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Gary: Richmond, British Columbia
Richmond, British Columbia:
Where Buddhism Meets Quantum Physics

Story and Photos by Gary Singh

Oh, East is East, and West is West, and never the twain shall meet
-- Kipling

ost of No. 3 Road in Richmond, British Columbia, runs north and south, in tune with a grid of endless LA-style thoroughfares crisscrossing the city. But as it approaches the middle arm of the Fraser River, No. 3 Road veers about 60 degrees to the northeast, as it plows into the beginnings of the Middle Arm Bridge. Right above me, the Canada Line of the SkyTrain splits west to the airport in one direction and straight south to downtown Richmond in the other direction.

It is here that I’m standing at a rundown, abandoned two-story warehouse at 3211 No. 3 Road. The building looks gutted, as if a fire recently whipped through the entire structure.

wrecked warehouse just outside downtown Richmond, British Columbia
While exploring, I accidentally stumbled into a wrecked warehouse

facade of the wrecked warehouse
Façade of the mysterious gutted warehouse

The upper story windows are mostly gone. Roll up doors on the ground level are wide open. Shattered glass and pieces of industrial machinery lay strewn about the property. Concrete bricks are piled on the side of the place, where multiple tire tracks reveal recent activity. I have no idea what this place is about, but I am intrigued. Something about this half-destroyed edifice speaks to me. I ask people—pedestrians, a store clerk, the concierge at my hotel—but no one seems to know what happened here. It is a mystery.

From the Wreckage a Lotus Blooms

At the International Buddhist Temple on Steveston Highway, I am staring at one of the few authentic lotus plants in the entire country of Canada. Actually, quite a few of them are planted here at the temple. They normally don’t grow in Canada, explains Apui Lam, my tour guide. He wears an orange employee vest with the temple’s name in Chinese characters. As a whole, temple complex somewhat resembles the Forbidden City in Beijing.

lotus flower at the International Buddhist Temple in Richmond, British Columbia
Lotus at the International Buddhist Temple in Richmond

The temple is over 25 years old and every tiny little architectural detail is designed according to the traditional Chinese imperial style. Throughout the complex, there are numerous gardens, courtyards, murals and statues. Chinese Buddhist perspectives influence all of the horticulture. The Venerable Guan Cheng, the Abbot of the temple, designed much of the flower arrangements himself over the course of many years.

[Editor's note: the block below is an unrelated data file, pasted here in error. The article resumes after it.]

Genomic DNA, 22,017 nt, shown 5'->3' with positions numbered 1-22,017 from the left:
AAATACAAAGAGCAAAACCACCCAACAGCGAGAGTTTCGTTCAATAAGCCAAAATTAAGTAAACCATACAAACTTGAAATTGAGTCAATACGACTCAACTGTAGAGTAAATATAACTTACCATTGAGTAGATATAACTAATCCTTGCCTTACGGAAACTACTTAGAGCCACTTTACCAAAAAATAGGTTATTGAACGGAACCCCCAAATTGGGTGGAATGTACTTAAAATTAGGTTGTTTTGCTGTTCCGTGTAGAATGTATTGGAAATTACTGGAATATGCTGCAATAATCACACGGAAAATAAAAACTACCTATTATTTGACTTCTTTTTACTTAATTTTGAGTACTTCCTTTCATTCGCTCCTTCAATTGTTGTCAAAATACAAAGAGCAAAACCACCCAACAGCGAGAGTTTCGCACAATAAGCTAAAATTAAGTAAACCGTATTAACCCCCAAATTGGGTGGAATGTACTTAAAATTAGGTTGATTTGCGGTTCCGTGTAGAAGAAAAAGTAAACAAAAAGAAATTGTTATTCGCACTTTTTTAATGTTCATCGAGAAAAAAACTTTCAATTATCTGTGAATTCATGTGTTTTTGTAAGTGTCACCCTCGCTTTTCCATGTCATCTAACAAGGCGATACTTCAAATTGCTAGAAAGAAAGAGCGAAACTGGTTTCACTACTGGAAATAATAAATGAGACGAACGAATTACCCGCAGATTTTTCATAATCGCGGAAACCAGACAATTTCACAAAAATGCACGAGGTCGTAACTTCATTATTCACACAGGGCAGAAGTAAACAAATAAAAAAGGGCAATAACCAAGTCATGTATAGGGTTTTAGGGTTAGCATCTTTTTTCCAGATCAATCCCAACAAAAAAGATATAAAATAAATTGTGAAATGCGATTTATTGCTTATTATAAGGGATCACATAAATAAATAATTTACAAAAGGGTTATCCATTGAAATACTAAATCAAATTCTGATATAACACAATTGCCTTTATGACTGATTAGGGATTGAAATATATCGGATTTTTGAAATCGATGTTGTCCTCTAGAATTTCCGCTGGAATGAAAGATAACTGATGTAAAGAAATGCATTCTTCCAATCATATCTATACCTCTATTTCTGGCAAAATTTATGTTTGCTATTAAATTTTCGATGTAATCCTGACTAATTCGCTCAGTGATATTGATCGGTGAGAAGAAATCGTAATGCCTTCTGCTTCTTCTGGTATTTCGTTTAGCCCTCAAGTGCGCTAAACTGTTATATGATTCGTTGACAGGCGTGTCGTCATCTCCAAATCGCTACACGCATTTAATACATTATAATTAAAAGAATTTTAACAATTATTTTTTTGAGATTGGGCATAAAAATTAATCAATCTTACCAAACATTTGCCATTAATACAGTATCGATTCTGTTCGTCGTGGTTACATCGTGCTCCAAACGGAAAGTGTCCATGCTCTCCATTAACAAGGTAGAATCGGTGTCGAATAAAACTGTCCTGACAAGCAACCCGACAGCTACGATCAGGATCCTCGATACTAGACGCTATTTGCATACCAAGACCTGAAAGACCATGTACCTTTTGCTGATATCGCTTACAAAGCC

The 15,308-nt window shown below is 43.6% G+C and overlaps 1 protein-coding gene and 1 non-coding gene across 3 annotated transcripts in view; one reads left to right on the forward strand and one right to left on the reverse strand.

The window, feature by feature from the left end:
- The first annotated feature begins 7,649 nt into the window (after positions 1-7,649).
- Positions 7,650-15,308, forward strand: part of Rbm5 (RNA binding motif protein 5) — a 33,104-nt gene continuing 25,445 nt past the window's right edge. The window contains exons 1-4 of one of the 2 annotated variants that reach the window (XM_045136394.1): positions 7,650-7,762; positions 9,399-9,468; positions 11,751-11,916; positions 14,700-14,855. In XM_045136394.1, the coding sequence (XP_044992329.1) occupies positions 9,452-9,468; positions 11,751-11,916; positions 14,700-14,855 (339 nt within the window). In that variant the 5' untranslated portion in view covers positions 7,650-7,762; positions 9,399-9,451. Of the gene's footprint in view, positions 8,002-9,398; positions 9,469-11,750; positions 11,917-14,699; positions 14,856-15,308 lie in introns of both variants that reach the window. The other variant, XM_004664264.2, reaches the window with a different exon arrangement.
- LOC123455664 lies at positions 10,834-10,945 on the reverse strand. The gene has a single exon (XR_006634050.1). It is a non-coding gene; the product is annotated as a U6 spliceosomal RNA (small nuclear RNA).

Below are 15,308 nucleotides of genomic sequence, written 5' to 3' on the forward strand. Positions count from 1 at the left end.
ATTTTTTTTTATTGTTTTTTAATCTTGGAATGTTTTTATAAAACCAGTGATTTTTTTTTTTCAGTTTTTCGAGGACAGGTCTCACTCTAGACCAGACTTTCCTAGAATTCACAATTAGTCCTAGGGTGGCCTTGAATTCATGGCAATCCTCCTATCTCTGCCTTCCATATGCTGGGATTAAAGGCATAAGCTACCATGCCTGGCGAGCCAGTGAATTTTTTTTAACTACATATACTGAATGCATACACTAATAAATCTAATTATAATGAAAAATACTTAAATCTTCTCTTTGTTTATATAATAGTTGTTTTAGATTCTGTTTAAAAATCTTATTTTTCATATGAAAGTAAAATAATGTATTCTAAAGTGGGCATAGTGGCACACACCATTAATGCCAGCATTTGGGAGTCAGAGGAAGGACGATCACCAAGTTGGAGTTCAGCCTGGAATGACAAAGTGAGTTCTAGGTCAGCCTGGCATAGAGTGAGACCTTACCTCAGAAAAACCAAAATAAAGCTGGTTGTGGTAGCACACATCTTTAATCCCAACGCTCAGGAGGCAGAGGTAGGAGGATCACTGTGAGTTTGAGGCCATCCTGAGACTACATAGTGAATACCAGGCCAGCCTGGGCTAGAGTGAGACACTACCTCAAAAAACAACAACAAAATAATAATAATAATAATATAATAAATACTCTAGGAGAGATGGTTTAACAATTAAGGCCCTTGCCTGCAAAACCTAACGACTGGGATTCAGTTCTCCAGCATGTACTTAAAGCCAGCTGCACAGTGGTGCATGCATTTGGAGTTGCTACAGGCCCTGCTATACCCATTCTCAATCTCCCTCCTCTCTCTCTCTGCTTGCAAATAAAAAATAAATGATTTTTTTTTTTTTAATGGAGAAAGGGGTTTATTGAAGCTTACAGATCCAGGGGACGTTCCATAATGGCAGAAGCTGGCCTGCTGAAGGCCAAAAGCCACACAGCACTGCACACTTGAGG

Aromas of incense meander in and out of the scenery, as Lam guides me through the various landscapes. Other visitors are purchasing incense from vendors and then leaving the sticks as a blessing. It is an unusually cloudless day in the greater Vancouver area. The morning sun begins to warm the environs. Little children scamper about the temple grounds.

a happy Buddha statue at the International Buddhist Temple, Richmond, BC
Happy Buddha statue with explanation in Chinese characters

Lam takes me through most of the outdoor garden areas and then to the Gracious Temple, a few halls, the lunch area and several other buildings. In a thick Chinese accent—and I didn’t even know this was coming—he explains the Buddhist concepts of Dependent Arising and Emptiness.

No phenomenon or object, he says, exists all by itself, independently. All things arise from causes and conditions. An example would be a flower, in the sense that its existence arises due to its roots, the soil, the earth, the moisture and everything that combines to create the flower. The flower itself is empty of any intrinsic, autonomous, built-in existence. In fact, the more you zoom in, or zoom out, all things are empty of intrinsic, autonomous, built-in existence. All beings and phenomena depend on other beings and phenomena. Reality is a system of phenomena connected with each other, a web of cause-and-effect relationships.

After the tour, and on my way back to the car, I stop to observe the lotuses as they bloom. In the hour we’ve been walking around the temple, the petals seem to have opened up considerably.